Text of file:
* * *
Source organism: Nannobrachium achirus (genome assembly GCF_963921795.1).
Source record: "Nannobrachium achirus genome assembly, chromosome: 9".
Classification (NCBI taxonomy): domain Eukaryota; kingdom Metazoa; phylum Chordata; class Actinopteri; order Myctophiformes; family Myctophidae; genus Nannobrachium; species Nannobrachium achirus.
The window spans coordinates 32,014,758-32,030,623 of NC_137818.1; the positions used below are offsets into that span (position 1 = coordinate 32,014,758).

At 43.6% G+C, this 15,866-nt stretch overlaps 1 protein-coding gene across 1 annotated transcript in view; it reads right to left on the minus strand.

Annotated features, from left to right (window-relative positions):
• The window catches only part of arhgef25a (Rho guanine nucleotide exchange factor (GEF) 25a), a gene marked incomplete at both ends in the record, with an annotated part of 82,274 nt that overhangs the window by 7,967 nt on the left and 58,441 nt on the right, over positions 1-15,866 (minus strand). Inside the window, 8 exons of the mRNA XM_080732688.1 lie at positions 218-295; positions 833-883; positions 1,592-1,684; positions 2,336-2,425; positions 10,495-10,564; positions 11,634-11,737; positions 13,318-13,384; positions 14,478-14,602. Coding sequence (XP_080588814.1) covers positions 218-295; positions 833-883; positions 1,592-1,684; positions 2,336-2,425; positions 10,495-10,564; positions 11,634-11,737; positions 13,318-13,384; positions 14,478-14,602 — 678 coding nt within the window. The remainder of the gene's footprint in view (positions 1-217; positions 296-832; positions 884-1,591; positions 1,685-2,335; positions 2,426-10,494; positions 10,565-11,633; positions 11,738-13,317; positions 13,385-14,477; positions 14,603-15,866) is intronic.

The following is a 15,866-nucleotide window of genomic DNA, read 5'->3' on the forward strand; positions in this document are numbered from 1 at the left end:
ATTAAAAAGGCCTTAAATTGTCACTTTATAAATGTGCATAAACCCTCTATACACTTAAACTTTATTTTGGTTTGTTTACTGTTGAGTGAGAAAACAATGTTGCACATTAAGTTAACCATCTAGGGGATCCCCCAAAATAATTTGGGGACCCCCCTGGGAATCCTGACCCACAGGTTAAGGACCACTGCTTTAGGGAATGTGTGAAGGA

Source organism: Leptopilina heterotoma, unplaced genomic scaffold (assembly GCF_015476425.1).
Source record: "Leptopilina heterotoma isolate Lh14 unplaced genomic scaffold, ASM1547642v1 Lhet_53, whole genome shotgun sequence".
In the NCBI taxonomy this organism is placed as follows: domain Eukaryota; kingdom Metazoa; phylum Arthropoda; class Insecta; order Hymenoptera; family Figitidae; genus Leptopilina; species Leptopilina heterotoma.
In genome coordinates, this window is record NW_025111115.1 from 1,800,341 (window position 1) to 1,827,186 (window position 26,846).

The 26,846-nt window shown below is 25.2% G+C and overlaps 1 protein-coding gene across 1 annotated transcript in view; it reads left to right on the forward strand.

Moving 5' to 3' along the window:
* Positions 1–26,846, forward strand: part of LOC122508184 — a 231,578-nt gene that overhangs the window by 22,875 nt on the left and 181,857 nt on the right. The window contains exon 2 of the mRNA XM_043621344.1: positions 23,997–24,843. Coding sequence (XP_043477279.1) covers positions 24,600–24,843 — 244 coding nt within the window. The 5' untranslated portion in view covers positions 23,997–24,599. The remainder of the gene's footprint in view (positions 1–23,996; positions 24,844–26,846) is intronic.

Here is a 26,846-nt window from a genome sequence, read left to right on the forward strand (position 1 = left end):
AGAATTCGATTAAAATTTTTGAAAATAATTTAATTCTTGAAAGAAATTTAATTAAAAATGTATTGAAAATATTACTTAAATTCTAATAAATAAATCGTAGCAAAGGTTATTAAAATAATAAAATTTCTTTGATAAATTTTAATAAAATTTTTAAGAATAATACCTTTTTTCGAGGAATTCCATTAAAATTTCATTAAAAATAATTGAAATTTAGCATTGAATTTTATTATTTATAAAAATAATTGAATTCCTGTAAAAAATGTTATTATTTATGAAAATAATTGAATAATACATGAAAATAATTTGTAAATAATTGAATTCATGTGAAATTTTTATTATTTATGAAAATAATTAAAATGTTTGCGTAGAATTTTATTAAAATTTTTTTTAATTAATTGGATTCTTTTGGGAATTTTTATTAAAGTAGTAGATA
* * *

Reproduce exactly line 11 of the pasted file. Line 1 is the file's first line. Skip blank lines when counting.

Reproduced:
Source record: "Leptopilina heterotoma isolate Lh14 unplaced genomic scaffold, ASM1547642v1 Lhet_53, whole genome shotgun sequence".